The Insurance Regulatory and Development Authority of India (Irdai) board on Friday approved Life Insurance Corporation’s investment in IDBI Bank, allowing LIC to own up to 51 per cent in the beleaguered lender. LIC will now be able to pump Rs 100-130 billion into IDBI Bank in tranches through a preferential allotment of new equity shares at a price determined by a formula under the Securities and Exchange Board of India’s (Sebi’s) rules.
However, Irdai put some caveats and directed the insurer to bring down its stake in IDBI Bank over a period of five-seven years. “The regulator has asked LIC to submit a plan with a timeline for paring its stake in the bank,” said a government official in the know.
LIC sources maintain that it will only be an investment for the insurer. “LIC would remain a strategic investor in the bank and it will not control the bank’s management,” said a source. However, the insurer will appoint one or two directors to the bank’s board.
The deal comes with several regulatory challenges, though. It will trigger an open offer as LIC will acquire more than a 26 per cent stake in the fresh issue. Also, it is not clear whether LIC’s shareholding will be considered public shareholding. IDBI Bank’s current public shareholding, at around 19 per cent, is below the Sebi-mandated 25 per cent. LIC and IDBI Bank would need to seek clarification on both issues from the market regulator.
LIC, which holds stakes in several banks, will also need the Reserve Bank of India’s (RBI’s) approval to own such a large stake in IDBI Bank. Both IDBI Bank and LIC own mutual fund arms, which too are not allowed under the Sebi rules. LIC will also end up owning a stake in IDBI Federal Life Insurance after this purchase, which will be a breach of Irdai’s regulations. Irdai may already have considered this issue before giving the clearance.
However, experts are optimistic on LIC getting all due regulatory clearances as it is a government-owned institution, which has rescued ailing public sector banks in the past too.
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“It is a radical decision and one could sense that there was an element of urgency as public sector banks are going through a tough time. It will be interesting to see how the working scenario would change at the bank on various fronts, such as their business practices, corporate governance, and so on,” said Ashvin Parekh, managing partner, Ashvin Parekh Advisory Services.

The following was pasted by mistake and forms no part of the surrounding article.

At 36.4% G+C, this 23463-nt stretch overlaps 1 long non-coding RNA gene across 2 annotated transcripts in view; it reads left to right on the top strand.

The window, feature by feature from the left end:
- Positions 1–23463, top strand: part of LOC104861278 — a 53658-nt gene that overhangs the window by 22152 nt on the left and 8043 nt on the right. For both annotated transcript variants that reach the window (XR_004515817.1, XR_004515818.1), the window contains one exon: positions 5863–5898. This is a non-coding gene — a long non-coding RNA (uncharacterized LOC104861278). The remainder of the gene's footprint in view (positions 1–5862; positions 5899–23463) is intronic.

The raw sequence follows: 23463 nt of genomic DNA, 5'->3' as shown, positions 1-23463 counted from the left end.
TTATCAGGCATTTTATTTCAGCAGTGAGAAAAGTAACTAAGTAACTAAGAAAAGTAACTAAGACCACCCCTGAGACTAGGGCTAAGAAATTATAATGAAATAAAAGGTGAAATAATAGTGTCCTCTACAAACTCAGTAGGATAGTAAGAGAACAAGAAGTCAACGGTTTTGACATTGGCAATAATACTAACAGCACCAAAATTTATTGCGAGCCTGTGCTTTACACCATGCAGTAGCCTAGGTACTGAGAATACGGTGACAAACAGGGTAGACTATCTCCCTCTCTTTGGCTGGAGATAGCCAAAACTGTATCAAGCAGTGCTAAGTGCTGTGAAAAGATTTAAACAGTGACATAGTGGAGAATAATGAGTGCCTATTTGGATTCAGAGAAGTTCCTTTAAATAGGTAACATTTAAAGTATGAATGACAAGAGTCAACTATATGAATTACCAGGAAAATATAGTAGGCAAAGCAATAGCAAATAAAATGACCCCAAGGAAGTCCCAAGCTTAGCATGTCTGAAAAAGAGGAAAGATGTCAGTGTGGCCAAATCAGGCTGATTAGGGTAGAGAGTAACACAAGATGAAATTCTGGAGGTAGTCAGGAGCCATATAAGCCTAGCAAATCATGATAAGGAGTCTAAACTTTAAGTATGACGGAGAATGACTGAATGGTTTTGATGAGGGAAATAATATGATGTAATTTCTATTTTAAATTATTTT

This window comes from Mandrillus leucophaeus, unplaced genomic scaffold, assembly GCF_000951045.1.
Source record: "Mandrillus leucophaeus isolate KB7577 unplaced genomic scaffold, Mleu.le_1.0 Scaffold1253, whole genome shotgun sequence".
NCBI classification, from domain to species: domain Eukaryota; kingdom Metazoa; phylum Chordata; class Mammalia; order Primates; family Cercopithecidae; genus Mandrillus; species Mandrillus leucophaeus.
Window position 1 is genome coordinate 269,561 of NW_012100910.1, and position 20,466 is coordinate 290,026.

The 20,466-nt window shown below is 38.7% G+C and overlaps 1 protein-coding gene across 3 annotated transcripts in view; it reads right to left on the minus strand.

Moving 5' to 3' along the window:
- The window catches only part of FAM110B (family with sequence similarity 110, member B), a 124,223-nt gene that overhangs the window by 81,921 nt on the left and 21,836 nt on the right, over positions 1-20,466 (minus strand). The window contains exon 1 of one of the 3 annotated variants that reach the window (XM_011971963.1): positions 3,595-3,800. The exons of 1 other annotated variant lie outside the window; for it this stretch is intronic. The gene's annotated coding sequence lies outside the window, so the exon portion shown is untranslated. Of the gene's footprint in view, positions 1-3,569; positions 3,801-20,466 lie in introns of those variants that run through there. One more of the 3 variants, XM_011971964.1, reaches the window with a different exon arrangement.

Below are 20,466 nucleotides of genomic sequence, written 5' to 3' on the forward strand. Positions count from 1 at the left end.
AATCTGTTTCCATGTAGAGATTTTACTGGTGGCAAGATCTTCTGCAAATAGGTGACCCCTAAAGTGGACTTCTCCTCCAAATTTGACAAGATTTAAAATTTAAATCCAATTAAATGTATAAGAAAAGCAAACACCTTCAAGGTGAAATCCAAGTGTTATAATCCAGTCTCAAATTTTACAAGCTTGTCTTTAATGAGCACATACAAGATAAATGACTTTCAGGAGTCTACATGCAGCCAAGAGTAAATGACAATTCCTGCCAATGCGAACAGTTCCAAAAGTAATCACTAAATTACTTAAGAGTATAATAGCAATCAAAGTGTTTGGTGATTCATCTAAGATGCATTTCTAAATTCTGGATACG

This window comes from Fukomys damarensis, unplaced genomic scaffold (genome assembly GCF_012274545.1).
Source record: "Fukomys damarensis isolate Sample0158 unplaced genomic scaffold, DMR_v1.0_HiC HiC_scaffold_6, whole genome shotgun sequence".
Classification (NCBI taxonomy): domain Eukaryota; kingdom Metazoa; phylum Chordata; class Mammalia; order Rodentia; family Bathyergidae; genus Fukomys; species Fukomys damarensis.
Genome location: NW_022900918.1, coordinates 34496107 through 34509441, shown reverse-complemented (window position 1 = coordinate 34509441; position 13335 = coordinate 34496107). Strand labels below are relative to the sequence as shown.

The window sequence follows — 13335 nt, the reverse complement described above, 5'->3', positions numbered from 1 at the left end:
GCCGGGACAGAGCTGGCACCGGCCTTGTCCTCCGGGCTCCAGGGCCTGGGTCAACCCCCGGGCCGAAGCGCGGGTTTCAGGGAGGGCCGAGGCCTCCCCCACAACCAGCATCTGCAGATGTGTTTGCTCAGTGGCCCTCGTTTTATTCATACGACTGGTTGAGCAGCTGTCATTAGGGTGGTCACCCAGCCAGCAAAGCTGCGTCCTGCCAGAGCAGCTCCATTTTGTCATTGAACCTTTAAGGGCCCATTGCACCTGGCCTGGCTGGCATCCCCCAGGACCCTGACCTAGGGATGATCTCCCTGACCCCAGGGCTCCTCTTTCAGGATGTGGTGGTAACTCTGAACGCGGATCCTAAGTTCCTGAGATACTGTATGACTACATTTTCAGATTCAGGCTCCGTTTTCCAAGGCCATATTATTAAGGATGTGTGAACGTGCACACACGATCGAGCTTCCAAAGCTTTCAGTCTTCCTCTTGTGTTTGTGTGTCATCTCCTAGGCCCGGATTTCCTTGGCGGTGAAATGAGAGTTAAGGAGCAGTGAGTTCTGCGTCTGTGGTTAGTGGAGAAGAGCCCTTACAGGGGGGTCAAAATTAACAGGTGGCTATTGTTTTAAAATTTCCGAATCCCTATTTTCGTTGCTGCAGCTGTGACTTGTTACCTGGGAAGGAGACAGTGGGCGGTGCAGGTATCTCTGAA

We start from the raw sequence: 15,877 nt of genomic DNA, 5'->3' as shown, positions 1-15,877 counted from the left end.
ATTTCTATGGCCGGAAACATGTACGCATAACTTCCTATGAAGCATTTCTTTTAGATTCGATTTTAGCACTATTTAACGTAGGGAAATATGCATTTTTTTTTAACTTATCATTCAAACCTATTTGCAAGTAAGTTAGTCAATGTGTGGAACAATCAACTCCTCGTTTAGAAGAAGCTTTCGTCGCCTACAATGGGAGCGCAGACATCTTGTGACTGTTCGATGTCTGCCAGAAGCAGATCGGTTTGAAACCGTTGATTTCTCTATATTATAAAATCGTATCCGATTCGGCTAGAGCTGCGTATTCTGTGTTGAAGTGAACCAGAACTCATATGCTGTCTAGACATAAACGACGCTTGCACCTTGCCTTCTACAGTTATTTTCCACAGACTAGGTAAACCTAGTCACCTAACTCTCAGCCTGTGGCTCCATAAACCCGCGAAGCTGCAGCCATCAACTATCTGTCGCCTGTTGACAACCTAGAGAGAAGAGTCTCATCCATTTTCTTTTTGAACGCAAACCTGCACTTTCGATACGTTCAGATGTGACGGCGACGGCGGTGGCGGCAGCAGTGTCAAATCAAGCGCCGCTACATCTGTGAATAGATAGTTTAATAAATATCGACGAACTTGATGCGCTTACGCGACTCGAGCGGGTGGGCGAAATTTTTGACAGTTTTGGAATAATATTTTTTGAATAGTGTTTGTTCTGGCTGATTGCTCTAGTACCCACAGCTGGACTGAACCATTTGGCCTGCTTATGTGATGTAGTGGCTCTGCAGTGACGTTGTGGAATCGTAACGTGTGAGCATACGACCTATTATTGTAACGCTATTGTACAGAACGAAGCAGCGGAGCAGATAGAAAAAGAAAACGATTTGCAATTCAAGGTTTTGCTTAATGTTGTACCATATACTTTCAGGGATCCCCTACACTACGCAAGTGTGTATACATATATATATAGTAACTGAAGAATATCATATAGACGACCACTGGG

LIC has over a 10 per cent stake in six public sector banks, including IDBI Bank.
LIC held 10.82 per cent in the beleaguered bank in March 2018. The government’s current stake is 80.96 per cent, which will drop below 50 per cent.
J N Gupta, managing partner, Stakeholder Empowerment Services, says IDBI Bank will remain a public sector bank. “It is irrelevant how much the equity distribution between the government and LIC is as long as the total is more 51 per cent. IDBI Bank’s status would not change after this deal,” he added.
V G Kannan, chief executive, Indian Banks’ Association (IBA), said, “Running a bank is not the same as managing an insurance company and the LIC management wouldn’t have the bandwidth to run a bank.” The control should not vest with the insurer, he added.
A former IDBI Bank official said capital would no longer be a problem for the bank. “If the government holding does indeed fall below 50 per cent, it will be an opportunity for the bank management to overcome its problems,” he said. “If B Sriram gets a longer tenure with a free hand to run the bank, his all-round experience in retail and corporate banking will provide an edge,” he added.
The government has been attempting to bring a strategic investor in the ailing public sector lender for over three years but has not met with success. International Finance Corporation had done due diligence of the bank’s books, but the matters did not move ahead.
Currently, IDBI Bank is under the RBI’s prompt corrective action framework due to very high level of bad loans.